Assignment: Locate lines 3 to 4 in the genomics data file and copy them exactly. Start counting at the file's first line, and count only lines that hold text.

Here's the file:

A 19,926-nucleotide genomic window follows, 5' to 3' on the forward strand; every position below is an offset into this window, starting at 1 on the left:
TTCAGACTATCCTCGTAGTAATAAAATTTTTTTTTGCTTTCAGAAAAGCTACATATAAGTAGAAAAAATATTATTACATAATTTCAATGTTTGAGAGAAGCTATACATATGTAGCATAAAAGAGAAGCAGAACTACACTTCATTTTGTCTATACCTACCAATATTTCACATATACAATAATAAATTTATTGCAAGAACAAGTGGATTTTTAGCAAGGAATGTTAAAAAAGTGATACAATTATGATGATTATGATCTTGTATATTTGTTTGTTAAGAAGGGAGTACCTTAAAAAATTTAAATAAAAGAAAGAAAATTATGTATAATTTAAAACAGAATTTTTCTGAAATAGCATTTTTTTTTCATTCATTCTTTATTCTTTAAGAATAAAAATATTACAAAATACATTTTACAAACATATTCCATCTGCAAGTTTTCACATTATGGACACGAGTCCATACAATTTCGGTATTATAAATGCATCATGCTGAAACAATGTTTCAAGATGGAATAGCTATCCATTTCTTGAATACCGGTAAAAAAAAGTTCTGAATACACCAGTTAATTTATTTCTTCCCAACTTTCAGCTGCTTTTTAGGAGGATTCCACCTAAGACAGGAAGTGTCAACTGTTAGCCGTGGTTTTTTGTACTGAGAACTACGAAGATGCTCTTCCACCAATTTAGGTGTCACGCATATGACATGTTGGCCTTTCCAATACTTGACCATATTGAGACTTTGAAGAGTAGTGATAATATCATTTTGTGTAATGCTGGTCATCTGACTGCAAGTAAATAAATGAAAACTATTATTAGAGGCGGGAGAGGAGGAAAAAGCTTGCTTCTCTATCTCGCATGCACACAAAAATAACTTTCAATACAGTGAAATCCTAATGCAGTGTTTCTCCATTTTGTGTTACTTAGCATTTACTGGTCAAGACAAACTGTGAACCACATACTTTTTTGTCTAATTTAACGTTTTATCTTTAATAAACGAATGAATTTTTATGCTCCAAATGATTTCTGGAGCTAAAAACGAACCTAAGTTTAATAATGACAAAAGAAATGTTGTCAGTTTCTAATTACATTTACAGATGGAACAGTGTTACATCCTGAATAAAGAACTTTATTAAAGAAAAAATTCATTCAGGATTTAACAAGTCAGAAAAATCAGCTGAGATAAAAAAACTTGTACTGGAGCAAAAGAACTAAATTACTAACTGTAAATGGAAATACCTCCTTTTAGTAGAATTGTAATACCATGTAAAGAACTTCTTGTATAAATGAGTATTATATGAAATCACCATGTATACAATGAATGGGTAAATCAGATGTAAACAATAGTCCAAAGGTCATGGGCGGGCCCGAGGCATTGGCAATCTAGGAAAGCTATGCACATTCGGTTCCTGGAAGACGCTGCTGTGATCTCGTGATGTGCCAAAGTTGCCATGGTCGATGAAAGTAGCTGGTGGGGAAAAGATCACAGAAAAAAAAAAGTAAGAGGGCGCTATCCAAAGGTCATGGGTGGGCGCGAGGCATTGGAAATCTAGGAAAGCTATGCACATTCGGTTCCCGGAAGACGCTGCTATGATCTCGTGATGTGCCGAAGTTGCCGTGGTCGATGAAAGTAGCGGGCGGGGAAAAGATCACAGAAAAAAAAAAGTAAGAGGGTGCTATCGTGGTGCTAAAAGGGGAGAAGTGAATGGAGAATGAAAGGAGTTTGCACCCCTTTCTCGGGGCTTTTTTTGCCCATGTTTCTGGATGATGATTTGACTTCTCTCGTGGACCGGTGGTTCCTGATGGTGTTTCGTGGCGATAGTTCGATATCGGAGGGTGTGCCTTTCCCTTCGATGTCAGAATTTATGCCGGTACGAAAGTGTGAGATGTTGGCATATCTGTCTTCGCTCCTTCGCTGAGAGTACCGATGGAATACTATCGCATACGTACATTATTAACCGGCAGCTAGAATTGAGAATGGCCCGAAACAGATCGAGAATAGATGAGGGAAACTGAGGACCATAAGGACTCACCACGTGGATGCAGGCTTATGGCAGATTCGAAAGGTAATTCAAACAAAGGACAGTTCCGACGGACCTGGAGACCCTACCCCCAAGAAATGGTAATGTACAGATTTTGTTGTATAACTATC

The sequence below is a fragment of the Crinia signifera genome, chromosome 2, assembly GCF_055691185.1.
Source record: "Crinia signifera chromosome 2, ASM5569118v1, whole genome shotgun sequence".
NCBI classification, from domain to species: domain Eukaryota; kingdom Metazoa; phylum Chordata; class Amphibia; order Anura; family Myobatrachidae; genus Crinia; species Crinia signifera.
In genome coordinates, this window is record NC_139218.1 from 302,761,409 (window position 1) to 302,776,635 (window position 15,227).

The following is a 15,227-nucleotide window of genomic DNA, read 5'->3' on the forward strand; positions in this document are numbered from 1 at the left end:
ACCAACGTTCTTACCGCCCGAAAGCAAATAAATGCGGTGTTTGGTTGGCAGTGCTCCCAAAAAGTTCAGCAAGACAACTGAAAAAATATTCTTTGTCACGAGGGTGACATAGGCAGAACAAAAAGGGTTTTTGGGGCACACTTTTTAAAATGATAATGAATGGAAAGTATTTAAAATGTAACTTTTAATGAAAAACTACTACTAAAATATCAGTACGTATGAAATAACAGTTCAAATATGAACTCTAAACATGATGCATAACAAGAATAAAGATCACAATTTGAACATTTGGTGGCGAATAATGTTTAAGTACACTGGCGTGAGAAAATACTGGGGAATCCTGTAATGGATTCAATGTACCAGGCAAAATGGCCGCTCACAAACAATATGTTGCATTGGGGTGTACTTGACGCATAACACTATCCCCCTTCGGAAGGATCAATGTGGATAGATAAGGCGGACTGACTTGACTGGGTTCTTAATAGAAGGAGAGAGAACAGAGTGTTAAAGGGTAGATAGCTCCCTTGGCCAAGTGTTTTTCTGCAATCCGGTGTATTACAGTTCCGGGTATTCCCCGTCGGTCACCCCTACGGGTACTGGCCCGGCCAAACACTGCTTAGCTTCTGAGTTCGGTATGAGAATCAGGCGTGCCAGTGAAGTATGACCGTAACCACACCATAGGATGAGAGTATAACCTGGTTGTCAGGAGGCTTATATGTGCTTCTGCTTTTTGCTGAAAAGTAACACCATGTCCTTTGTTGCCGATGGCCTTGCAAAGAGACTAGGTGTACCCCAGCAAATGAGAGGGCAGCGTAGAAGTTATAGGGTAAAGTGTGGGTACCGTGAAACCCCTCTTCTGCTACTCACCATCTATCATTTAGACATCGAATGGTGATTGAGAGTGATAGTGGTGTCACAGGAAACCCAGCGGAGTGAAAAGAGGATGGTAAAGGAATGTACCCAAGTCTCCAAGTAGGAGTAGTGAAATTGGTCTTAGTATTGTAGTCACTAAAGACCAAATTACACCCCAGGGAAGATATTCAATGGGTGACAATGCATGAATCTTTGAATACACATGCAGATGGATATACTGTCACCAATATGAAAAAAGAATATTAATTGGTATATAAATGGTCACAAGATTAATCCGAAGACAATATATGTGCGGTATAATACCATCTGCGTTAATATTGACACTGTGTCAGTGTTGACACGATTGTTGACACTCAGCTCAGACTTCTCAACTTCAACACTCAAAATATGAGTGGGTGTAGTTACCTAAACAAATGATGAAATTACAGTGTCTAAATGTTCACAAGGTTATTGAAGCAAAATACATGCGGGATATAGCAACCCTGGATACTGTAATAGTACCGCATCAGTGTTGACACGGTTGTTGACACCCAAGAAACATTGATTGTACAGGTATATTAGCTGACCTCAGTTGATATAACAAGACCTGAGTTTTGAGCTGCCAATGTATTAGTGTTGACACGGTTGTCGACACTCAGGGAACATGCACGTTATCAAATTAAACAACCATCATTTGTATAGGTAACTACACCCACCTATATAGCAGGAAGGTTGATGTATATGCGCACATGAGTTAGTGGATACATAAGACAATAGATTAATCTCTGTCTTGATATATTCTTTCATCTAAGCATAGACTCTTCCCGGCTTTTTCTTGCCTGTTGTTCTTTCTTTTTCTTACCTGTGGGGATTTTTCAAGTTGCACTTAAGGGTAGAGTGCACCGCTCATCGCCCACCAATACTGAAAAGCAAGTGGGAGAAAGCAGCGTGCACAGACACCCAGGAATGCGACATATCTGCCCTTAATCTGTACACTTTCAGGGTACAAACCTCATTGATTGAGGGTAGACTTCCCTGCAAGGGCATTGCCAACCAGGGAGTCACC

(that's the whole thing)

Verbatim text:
The sequence below is a fragment of the Crinia signifera genome, chromosome 2, assembly GCF_055691185.1.
Source record: "Crinia signifera chromosome 2, ASM5569118v1, whole genome shotgun sequence".